Tenderness and hope: Pope Francis reflects on the meaning of Christmas

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On March 13, Jorge Mario Bergoglio of Argentina, a Roman Catholic cardinal known for his work among the poor, stepped onto the balcony of St. Peter’s Basilica in Vatican City and greeted the world for the first time as Pope Francis. Since that day, he has made headlines, touched off debates and demonstrated a new brand of leadership — one that rejects the comforts and trappings of power in favor of a life of humility and service to the least fortunate.

This month Pope Francis gave an interview to Andrea Tornielli, a journalist with VaticanInsider.com, a news website of the daily newspaper La Stampa. Here are excerpts from that interview of the pope’s reflections on Christmas.

Merry Christmas from the Post-Gazette.

Christmas is God’s meeting with his people. It is also a consolation, a mystery of consolation. Many times after the midnight Mass I have spent an hour or so alone in the chapel before celebrating the dawn Mass. I experienced a profound feeling of consolation and peace. I remember one night of prayer after a Mass in the Astalli residence for refugees in Rome; it was Christmas 1974, I think. For me Christmas has always been about this; contemplating the visit of God to his people. ...

“[Christmas] speaks of tenderness and hope. When God meets us he tells us two things. The first thing he says is: Have hope. God always opens doors, he never closes them. He is the father who opens doors for us. The second thing he says is: Don’t be afraid of tenderness. When Christians forget about hope and tenderness they become a cold church that loses its sense of direction and is held back by ideologies and worldly attitudes, whereas God’s simplicity tells you: Go forward, I am a father who caresses you.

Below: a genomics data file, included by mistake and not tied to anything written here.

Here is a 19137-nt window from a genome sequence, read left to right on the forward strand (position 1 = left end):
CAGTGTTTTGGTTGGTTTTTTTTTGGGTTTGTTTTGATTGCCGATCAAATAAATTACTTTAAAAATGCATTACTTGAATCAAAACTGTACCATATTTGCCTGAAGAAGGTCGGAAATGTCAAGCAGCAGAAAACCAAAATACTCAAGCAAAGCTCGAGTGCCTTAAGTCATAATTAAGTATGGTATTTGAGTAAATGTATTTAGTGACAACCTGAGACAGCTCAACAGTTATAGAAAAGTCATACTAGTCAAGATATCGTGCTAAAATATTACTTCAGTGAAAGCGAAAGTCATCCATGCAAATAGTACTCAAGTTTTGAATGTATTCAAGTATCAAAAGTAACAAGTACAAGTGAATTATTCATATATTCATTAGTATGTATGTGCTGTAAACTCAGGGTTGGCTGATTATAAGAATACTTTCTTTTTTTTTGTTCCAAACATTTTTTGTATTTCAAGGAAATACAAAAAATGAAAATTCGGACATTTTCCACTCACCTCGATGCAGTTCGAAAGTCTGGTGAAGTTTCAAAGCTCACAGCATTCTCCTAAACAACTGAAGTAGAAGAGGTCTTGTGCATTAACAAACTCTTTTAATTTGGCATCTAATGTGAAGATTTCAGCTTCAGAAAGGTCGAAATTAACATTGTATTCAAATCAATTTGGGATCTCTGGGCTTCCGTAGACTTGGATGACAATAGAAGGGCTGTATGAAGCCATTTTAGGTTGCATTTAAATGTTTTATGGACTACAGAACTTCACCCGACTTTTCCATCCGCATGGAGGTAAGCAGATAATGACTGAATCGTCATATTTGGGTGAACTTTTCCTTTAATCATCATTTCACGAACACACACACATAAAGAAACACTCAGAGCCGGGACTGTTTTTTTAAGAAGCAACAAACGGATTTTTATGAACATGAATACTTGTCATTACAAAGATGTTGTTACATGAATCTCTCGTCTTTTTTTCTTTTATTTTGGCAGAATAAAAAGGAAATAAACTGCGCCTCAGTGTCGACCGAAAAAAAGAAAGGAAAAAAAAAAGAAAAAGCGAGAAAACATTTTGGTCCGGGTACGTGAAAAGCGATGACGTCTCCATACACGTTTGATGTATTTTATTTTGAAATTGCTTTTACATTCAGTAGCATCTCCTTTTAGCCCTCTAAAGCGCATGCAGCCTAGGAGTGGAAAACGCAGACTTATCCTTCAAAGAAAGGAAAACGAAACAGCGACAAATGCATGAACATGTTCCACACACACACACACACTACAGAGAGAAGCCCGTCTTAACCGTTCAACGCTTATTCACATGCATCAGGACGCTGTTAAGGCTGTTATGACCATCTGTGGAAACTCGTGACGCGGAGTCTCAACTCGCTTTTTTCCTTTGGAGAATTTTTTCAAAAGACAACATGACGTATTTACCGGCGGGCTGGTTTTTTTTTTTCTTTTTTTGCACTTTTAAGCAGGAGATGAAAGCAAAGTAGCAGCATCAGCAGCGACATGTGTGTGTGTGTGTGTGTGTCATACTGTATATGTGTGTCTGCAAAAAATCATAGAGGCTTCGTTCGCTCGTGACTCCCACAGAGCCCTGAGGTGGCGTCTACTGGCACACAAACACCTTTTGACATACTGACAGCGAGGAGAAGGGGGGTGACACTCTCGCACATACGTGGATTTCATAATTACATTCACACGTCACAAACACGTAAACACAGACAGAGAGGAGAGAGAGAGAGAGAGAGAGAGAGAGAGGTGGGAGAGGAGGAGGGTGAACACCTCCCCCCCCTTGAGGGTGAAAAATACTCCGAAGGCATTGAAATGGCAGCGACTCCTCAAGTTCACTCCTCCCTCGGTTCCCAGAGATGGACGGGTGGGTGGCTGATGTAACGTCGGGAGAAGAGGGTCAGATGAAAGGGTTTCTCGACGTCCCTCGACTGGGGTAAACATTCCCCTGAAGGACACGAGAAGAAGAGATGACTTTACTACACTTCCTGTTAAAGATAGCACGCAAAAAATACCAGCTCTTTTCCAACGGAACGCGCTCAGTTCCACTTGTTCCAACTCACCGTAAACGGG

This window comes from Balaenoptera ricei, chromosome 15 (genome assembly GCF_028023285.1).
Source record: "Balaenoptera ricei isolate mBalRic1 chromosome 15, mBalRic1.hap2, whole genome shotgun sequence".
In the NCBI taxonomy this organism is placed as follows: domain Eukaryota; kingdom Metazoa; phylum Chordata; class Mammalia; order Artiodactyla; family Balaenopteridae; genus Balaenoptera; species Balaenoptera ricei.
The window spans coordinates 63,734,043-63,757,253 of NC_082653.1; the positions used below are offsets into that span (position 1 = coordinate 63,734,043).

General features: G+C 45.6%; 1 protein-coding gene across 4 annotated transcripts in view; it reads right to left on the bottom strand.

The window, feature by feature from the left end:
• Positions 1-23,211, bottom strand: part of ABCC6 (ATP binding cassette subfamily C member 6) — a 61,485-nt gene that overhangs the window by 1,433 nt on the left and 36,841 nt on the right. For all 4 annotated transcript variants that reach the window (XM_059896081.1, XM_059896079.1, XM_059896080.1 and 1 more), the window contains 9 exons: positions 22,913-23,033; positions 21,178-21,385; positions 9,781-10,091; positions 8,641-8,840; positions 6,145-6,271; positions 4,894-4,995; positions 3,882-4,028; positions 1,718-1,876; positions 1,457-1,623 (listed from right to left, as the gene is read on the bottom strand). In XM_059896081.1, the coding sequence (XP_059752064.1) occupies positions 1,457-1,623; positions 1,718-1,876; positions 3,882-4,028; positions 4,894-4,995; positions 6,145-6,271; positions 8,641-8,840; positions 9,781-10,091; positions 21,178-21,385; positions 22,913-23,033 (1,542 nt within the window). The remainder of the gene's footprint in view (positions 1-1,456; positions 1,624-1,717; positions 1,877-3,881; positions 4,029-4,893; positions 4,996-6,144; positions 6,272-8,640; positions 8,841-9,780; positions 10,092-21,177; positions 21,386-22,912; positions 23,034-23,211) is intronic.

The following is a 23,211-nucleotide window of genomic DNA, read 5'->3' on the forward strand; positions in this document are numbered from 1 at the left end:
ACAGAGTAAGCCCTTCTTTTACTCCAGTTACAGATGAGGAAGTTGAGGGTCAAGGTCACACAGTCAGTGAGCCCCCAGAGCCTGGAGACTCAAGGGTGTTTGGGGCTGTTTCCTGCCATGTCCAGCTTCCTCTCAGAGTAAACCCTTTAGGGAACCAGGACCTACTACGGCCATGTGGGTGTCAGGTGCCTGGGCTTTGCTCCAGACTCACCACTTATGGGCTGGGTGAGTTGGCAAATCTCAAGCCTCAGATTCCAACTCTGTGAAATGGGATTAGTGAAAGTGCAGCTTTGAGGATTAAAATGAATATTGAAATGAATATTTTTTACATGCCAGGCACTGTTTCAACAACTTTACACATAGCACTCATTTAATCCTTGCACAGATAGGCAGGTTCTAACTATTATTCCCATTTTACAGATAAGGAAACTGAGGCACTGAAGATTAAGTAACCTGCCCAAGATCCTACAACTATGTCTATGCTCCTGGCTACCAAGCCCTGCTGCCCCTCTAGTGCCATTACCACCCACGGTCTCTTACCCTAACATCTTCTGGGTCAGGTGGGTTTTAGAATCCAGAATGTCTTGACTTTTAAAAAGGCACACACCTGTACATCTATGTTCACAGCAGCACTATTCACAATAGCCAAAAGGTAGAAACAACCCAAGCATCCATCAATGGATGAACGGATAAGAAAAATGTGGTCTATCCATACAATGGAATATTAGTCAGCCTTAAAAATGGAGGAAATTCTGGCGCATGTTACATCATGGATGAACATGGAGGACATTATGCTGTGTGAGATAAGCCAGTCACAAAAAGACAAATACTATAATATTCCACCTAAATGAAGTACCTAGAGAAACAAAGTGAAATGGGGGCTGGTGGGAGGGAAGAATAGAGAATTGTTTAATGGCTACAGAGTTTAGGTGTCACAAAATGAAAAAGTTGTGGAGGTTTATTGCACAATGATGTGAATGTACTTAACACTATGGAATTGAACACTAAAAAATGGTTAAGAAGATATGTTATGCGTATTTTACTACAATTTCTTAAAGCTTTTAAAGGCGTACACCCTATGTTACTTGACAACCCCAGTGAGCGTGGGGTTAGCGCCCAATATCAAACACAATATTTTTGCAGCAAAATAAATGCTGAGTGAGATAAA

“I become fearful when Christians lose hope and the ability to embrace and extend a loving caress to others. Maybe this is why, looking toward the future, I often speak about children and the elderly, about the most defenseless that is. Throughout my life as a priest, going to the parish, I have always sought to transmit this tenderness, particularly to children and the elderly. It does me good and it makes me think of the tenderness God has towards us. ...

“Back in 2000, in Bethlehem, John Paul II said God became a child who was entirely dependent on the care of a father and mother. This is why Christmas gives us so much joy. We don’t feel alone any more; God has come down to be with us. Jesus became one of us and suffered the worst death for us, that of a criminal on the cross. ...

“God never gives someone a gift they are not capable of receiving. If he gives us the gift of Christmas, it is because we all have the ability to understand and receive it. All of us from the holiest of saints to the greatest of sinners; from the purest to the most corrupt among us. Even a corrupt person has this ability: Poor him, it’s probably a bit rusty but he has it.

“Christmas in this time of conflicts is a call from God who gives us this gift. Do we want to receive him or do we prefer other gifts? In a world afflicted by war, this Christmas makes me think of God’s patience. The Bible clearly shows that God’s main virtue is that he is love. He waits for us; he never tires of waiting for us. He gives us the gift and then waits for us. This happens in the life of each and every one of us. There are those who ignore him. But God is patient and the peace and serenity of Christmas Eve is a reflection of God’s patience toward us.”

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